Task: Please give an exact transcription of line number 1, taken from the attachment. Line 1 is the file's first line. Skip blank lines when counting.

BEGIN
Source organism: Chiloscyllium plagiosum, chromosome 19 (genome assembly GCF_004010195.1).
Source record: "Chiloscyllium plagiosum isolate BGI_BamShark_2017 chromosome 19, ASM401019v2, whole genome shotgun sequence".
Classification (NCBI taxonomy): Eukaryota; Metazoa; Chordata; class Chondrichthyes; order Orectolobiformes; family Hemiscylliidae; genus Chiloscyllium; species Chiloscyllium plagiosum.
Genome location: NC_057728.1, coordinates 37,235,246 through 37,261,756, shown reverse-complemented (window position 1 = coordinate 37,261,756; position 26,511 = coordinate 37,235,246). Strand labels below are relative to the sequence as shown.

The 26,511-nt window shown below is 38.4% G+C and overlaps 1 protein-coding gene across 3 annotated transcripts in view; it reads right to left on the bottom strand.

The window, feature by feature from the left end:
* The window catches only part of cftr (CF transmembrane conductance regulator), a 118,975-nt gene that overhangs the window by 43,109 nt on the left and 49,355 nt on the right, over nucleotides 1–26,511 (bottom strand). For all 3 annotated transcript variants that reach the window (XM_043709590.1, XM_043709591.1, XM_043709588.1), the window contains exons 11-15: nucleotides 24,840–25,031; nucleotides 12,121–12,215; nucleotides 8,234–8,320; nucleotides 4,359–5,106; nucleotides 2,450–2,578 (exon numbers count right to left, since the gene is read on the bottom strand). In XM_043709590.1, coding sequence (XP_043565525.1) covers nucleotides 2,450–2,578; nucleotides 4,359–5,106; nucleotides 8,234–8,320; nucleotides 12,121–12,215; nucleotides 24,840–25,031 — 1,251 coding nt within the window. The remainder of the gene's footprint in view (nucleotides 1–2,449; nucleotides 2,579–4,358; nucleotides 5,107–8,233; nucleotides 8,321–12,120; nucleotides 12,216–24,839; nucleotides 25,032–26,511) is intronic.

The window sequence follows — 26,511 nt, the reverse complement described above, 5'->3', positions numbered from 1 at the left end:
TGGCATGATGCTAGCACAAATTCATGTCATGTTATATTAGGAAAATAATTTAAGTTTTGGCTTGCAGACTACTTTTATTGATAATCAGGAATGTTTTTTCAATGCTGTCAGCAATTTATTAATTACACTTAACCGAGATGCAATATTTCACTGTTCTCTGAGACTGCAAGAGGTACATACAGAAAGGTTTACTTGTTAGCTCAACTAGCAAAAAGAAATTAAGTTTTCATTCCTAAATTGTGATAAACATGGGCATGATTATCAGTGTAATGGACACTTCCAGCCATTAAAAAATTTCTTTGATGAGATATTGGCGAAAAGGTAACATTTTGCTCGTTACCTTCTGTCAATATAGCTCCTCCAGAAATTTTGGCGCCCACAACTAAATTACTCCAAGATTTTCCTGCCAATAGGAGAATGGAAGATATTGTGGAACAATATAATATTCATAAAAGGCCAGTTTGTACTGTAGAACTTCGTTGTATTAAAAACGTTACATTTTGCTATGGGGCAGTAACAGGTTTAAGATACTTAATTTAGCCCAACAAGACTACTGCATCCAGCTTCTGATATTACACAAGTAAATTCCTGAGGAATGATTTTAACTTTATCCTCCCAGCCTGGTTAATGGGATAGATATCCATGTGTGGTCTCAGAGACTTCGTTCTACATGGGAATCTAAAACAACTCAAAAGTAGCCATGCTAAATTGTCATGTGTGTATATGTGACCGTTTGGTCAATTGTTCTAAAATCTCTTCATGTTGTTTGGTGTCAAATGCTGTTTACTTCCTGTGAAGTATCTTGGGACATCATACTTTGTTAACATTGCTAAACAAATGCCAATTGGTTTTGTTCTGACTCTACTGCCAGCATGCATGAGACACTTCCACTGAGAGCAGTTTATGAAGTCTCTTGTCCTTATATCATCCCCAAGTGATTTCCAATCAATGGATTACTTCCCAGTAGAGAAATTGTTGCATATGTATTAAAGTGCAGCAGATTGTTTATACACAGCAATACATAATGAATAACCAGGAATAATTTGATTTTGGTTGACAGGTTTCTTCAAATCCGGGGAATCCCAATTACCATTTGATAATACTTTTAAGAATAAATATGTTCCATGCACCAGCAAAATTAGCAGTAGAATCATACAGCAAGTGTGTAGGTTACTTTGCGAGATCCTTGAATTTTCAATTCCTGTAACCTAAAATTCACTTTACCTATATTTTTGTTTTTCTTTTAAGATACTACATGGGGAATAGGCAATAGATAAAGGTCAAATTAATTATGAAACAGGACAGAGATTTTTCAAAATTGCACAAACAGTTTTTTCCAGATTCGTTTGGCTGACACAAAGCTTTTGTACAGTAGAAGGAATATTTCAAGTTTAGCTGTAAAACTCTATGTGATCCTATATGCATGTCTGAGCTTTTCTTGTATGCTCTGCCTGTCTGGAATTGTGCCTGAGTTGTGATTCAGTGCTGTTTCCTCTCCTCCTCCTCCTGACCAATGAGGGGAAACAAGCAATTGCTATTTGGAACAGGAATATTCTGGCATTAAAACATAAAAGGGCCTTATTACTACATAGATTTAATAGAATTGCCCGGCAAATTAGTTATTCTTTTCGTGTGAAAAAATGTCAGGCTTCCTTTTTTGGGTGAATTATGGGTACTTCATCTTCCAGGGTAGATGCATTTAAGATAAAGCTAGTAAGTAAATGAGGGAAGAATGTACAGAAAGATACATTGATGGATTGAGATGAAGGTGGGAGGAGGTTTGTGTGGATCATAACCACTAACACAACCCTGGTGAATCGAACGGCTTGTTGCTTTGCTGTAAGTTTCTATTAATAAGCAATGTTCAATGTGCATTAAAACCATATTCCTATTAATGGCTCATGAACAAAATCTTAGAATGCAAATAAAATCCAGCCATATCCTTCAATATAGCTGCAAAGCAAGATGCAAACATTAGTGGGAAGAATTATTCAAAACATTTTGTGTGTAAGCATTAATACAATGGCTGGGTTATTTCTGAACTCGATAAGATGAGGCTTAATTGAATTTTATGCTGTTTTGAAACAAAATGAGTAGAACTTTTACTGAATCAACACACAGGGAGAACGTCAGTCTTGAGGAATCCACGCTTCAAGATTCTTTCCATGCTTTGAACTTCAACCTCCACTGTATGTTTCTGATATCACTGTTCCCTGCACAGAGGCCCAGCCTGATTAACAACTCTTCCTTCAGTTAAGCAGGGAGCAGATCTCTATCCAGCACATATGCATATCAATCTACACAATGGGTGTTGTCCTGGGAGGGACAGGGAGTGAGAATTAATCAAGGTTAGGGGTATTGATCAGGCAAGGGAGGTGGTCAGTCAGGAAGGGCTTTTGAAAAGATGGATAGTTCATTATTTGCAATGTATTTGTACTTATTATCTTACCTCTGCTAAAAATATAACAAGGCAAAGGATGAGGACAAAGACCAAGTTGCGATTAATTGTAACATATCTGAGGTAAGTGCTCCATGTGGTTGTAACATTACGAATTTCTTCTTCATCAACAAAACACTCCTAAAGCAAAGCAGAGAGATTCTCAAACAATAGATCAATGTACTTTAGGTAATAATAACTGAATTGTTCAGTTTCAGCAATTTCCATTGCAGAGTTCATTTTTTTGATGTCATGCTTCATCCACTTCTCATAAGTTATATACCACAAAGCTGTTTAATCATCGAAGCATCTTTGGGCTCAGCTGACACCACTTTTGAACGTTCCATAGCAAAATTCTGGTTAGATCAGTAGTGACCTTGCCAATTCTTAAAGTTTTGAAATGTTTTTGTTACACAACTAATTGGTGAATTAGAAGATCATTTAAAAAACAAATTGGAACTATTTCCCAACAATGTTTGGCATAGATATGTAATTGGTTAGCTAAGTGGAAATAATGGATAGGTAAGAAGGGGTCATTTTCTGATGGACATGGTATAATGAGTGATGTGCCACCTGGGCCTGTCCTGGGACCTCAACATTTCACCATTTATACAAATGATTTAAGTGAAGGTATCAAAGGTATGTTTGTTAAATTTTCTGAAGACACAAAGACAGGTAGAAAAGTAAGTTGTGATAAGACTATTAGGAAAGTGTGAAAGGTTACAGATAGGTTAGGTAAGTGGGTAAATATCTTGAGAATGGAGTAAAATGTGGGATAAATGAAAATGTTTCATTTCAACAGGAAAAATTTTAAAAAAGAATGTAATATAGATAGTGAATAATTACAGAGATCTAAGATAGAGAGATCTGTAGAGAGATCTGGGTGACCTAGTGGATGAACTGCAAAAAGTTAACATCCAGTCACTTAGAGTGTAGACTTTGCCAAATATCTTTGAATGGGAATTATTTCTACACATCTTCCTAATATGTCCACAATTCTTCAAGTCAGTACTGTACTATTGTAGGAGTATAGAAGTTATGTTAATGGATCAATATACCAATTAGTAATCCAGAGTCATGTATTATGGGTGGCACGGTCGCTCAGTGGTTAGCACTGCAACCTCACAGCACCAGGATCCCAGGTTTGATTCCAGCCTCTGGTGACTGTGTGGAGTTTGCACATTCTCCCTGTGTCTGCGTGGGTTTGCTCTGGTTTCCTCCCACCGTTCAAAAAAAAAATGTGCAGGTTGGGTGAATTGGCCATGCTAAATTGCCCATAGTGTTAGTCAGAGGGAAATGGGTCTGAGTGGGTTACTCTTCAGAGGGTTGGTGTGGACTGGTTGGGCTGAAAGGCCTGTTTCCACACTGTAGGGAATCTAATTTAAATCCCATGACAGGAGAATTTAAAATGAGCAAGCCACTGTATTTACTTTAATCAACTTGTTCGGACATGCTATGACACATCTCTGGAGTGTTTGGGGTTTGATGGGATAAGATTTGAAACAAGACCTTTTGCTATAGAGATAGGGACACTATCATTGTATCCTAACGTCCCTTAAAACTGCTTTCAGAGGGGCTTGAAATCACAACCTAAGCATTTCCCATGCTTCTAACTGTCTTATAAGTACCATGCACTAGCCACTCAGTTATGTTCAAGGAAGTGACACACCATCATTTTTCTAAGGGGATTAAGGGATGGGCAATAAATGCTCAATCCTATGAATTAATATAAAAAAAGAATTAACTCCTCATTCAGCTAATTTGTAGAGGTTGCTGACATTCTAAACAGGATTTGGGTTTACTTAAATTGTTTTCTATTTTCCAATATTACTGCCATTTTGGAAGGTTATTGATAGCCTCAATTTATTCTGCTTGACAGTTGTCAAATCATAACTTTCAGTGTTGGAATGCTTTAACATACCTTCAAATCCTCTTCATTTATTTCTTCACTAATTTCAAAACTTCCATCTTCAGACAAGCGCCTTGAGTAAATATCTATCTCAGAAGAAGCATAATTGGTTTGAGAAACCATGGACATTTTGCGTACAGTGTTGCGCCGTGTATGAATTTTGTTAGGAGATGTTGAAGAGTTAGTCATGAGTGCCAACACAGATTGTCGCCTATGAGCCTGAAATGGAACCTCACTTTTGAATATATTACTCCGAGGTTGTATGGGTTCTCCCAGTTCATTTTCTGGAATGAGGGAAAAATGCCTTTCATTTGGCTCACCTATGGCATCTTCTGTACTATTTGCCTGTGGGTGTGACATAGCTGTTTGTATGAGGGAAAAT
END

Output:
Source organism: Chiloscyllium plagiosum, chromosome 19 (genome assembly GCF_004010195.1).